I'm late to this thread too but my take is very simple. If there's a reason to use a click to do something I can't do, then I'll use one. If I can do without, then that's certainly my option of choice. I don't believe that clicks have any value live unless the act is interfacing with a benign media such as video, sequencer, etc. The push & pull of live music is the very life blood of performance to me. Essentially, if you need a click to play live, other than the above mentioned exceptions, get off the stage!!

I'm recording next week. Basic local demo studio so lacks hi tech toys (tempo pitch compensation, etc). I'm doing one track that has a number of big spaces and another that uses a very organic vocal decent as the return. I'll be blind counting those with stick cues that start & stop mid passage so as not to interfere with cymbal sustain. Making life difficult for myself? Oh yes, but I'd rather that than introduce a machine like element to a track vibe.
__________________
This message is brought to you courtesy of Thinly Veiled Productions inc.
Reply With Quote
  #64  
Old 01-26-2010, 01:03 PM
Pollyanna's Avatar
Pollyanna Pollyanna is offline
Platinum Member
 
Join Date: Nov 2008
Location: Cyberspace, Sydney connection
Posts: 10,000
Default Re: Is it fair to play live with a metronome?

Quote:
Originally Posted by DrumEatDrum View Post
Sort of ironic Keith Moon of all drummers was one of the 1st major drummers to use a click on stage so he could follow the sequencers on "Baba O Riley" and "Won't Get Fooled Again."
Interesting DED. Didn't know that and wouldn't have imagined it, but it makes sense now that you mention it.

Quote:
Originally Posted by DrumEatDrum View Post
If you put a lot of those "good time" drum tracks up on a computer grid, they wouldn't line up perfectly. But back then, no one cared as long as it feels good.

Machine oriented music is so pervasive in our modern society, that people just expect a level of unhuman perfection that wasn't expected in years past.
I remember having this feeling in the 80s, although my biggest issue was sound. Nearly all the popular songs had a massive snare sound - Simmons or compressed and cranked up. It was the more-is-always-better mentality of "Gee, drummers like Bonzo with the big snare thwack sound great so if we make our snare sound HUGE then it will be better still!".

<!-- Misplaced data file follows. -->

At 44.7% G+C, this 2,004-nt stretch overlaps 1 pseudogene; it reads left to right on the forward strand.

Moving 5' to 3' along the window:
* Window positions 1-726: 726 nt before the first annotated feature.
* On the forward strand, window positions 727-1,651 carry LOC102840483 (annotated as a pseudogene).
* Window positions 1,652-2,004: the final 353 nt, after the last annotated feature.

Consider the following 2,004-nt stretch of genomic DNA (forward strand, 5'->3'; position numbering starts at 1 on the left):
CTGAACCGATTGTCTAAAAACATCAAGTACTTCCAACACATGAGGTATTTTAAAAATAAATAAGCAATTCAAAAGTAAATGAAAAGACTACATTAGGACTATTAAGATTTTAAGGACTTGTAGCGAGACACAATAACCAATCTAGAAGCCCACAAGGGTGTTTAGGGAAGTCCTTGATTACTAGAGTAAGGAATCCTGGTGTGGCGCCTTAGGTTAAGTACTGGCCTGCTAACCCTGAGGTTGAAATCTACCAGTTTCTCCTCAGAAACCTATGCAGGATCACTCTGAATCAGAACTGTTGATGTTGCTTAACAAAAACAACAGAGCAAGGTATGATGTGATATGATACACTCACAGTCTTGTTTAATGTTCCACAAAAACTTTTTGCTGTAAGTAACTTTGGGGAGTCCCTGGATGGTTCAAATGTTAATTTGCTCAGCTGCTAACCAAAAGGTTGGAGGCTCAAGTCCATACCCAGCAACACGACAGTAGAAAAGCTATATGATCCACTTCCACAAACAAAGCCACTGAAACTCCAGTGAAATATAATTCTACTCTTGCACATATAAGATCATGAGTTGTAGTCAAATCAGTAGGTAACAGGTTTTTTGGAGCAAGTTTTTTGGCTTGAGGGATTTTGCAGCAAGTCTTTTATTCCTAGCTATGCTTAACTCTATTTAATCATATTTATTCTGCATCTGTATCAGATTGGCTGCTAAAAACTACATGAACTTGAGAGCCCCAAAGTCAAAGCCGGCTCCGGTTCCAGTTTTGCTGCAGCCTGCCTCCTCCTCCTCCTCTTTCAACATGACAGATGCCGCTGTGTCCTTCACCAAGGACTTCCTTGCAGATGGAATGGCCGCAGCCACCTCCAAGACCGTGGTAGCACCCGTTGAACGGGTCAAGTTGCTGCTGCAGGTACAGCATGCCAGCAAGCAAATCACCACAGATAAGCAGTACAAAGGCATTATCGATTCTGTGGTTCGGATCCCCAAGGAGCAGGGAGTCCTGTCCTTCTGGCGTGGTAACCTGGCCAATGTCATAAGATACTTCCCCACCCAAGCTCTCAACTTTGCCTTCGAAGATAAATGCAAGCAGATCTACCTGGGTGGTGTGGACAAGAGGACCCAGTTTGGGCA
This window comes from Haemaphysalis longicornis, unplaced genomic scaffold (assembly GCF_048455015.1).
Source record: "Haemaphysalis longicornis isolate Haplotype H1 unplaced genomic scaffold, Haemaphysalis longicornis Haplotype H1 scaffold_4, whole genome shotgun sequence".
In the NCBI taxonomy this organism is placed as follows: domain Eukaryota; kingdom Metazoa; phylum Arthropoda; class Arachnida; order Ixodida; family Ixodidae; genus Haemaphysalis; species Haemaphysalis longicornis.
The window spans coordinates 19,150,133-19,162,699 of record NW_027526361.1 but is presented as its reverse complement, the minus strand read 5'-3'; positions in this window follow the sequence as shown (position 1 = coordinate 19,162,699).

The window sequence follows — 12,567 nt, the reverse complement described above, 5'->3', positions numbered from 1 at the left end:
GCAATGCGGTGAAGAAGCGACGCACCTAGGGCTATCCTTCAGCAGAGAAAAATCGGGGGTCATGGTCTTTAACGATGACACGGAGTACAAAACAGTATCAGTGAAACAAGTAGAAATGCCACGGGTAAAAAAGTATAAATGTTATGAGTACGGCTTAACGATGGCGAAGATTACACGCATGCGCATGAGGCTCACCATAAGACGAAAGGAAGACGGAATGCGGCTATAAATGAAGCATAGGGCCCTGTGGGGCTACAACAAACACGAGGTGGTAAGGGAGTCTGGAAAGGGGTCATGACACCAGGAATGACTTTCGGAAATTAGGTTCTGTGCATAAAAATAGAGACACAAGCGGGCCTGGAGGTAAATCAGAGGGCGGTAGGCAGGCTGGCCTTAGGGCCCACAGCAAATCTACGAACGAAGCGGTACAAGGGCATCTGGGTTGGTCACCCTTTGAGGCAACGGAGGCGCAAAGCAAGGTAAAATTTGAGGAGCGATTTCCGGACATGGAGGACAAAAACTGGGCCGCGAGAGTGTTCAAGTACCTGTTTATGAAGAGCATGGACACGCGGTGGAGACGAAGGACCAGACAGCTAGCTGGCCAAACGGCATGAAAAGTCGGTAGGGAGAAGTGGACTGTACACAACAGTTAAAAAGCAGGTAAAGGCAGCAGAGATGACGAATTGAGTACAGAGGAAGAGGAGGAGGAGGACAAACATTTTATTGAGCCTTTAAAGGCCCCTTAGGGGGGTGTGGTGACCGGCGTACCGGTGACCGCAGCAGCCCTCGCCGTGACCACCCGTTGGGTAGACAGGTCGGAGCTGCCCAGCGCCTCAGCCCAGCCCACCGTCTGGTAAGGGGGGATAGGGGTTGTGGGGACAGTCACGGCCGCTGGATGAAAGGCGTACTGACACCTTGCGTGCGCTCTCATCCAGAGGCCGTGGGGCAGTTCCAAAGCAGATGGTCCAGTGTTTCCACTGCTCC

But I was a child of the 70s and thought Bonzo and the other hard rock guys got the big snare sound about right - plus it had this rich organic sound. I didn't need backbeats to be bigger, and certainly not with the tradeoff of richness and flexibility.

So when playing acoustic drums in 80s rock I had to play super clean (no grace notes or ruffs) and hit super hard to sound contemporary. The BIG sound - easy on an e-drum or heavily mic'd but I found it hard work on my a-kit.

The need for big sounds and the increased expectations of tightness meant that I'd lost a lot of my favourite musical toys - improv and dynamics. That was one of the reasons why I quit drumming in 1987/8. The enjoyment no longer outweighed the hassles of setup, lugging, soreness and blisters.

If I remember rightly TR707s were coming in big-time in disco music (discounting Kraftwerk etc). Drum machines have continued to evolve to the point where you can have super-impressive programmable e-drums on a PC - very powerful, accessible and cheap. This has given drummers another tough benchmark to live up to as people's ears are conditioned more to machine-like consistency.

I like lots of music with electronic drums and sequencers but my favourite songs are still human and organic. But then again, I'm apparently a baby boomer so I would say that :)

Sorry, long post. Just another senile old cow staggering aimlessly down memory lane :)
Reply With Quote
  #65  
Old 01-26-2010, 07:49 PM
Mr. Pasquini's Avatar
Mr. Pasquini Mr. Pasquini is offline
Gold Member
 
Join Date: Jan 2007
Location: High Point, NC (USA)
Posts: 1,222
Default Re: Is it fair to play live with a metronome?

Quote:
Originally Posted by con struct View Post
Also, doesn't this make sound check a lot more difficult? And doesn't it introduce the great possibility for disaster if the whole thing stops working for some reason? In other words is it worth it? I can see major acts using this stuff, but your basic bar band?
Major acts use it because they've got the crews and money to make such a setup work. I've seen a bar band effectively use this stuff, It all comes down to practice and knowing your equipment for them. Equipment always has the possibility of failing.

Click tracks aren't cheating. A lot of people can't play to a click correctly anyway. I know I couldn't use a click effectively live.
__________________
-Ian
Reply With Quote
  #66  
Old 01-26-2010, 09:46 PM
GRUNTERSDAD's Avatar
GRUNTERSDAD GRUNTERSDAD is offline
Administrator
 
Join Date: Apr 2006
Location: Florida's West Coast
Posts: 15,467
Default Re: Is it fair to play live with a metronome?

Orchestras from the days of yore until present time, have conductors. Are they cheating?? They also use sheet music.
__________________
Thank you for sharing my day.